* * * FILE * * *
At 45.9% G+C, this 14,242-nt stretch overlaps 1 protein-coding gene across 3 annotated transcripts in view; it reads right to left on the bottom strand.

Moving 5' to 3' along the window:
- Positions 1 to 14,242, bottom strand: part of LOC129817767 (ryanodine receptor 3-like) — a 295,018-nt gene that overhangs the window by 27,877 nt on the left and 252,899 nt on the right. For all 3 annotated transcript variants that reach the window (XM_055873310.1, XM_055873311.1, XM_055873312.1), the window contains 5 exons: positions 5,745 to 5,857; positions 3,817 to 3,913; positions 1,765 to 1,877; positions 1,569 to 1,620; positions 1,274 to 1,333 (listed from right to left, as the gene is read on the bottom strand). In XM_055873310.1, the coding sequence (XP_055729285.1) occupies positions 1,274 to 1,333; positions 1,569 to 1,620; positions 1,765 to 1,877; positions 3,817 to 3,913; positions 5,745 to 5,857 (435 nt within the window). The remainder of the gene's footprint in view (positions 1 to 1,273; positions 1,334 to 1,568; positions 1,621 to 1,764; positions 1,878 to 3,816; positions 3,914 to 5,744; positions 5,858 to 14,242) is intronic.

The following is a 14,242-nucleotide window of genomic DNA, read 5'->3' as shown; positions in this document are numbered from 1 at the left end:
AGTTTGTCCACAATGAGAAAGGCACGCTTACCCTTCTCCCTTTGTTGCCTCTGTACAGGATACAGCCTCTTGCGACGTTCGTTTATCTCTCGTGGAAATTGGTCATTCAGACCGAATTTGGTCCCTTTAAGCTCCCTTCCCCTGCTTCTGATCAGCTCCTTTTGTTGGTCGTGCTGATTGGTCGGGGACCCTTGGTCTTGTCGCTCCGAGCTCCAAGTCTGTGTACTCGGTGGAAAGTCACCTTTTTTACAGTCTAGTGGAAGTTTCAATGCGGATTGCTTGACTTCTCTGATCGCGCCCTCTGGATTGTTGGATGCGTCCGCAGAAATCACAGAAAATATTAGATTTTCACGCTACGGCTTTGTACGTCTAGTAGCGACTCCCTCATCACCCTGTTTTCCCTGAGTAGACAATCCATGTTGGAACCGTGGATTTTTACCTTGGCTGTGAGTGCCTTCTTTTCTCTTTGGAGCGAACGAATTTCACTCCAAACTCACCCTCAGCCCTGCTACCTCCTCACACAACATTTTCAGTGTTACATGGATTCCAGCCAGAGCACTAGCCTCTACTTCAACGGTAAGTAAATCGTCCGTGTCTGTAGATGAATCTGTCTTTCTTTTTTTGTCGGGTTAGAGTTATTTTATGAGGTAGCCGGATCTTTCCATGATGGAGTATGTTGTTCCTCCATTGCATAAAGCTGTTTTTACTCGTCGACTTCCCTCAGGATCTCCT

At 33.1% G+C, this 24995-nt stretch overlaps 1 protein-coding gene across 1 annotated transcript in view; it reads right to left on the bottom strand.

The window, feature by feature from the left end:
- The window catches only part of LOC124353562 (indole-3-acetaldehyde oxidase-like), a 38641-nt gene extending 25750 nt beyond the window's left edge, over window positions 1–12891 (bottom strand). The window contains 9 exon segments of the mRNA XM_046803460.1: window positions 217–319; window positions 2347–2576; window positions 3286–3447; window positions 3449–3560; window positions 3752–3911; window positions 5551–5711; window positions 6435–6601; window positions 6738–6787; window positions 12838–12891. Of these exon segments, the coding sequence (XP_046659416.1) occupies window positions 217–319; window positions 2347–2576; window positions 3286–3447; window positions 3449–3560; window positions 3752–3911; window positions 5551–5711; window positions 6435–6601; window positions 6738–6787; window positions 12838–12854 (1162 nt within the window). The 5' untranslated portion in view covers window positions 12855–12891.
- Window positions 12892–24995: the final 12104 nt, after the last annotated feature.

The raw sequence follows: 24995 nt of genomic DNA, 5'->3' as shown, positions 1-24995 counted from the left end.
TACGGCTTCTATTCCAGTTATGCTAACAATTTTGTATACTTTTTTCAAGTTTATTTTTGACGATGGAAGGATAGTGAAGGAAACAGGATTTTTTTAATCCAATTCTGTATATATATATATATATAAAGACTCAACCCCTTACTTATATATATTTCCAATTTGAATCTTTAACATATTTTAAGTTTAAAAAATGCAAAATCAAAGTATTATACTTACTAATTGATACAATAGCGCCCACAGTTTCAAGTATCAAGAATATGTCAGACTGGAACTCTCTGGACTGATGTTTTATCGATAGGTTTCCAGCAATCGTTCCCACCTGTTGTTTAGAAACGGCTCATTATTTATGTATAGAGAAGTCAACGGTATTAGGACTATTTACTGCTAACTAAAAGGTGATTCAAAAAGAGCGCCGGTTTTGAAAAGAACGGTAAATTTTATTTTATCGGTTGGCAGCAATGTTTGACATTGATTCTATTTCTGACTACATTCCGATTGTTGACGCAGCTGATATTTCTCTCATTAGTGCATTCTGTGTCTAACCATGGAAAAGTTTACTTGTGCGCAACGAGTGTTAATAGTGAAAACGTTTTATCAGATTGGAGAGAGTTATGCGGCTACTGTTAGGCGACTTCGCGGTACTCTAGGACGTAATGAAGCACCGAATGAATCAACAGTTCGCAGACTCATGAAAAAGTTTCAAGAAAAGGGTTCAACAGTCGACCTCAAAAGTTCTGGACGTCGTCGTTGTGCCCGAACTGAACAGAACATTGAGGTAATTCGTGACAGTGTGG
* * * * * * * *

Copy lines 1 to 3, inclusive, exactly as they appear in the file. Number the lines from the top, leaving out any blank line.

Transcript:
At 45.9% G+C, this 14,242-nt stretch overlaps 1 protein-coding gene across 3 annotated transcripts in view; it reads right to left on the bottom strand.

Moving 5' to 3' along the window:
- Positions 1 to 14,242, bottom strand: part of LOC129817767 (ryanodine receptor 3-like) — a 295,018-nt gene that overhangs the window by 27,877 nt on the left and 252,899 nt on the right. For all 3 annotated transcript variants that reach the window (XM_055873310.1, XM_055873311.1, XM_055873312.1), the window contains 5 exons: positions 5,745 to 5,857; positions 3,817 to 3,913; positions 1,765 to 1,877; positions 1,569 to 1,620; positions 1,274 to 1,333 (listed from right to left, as the gene is read on the bottom strand). In XM_055873310.1, the coding sequence (XP_055729285.1) occupies positions 1,274 to 1,333; positions 1,569 to 1,620; positions 1,765 to 1,877; positions 3,817 to 3,913; positions 5,745 to 5,857 (435 nt within the window). The remainder of the gene's footprint in view (positions 1 to 1,273; positions 1,334 to 1,568; positions 1,621 to 1,764; positions 1,878 to 3,816; positions 3,914 to 5,744; positions 5,858 to 14,242) is intronic.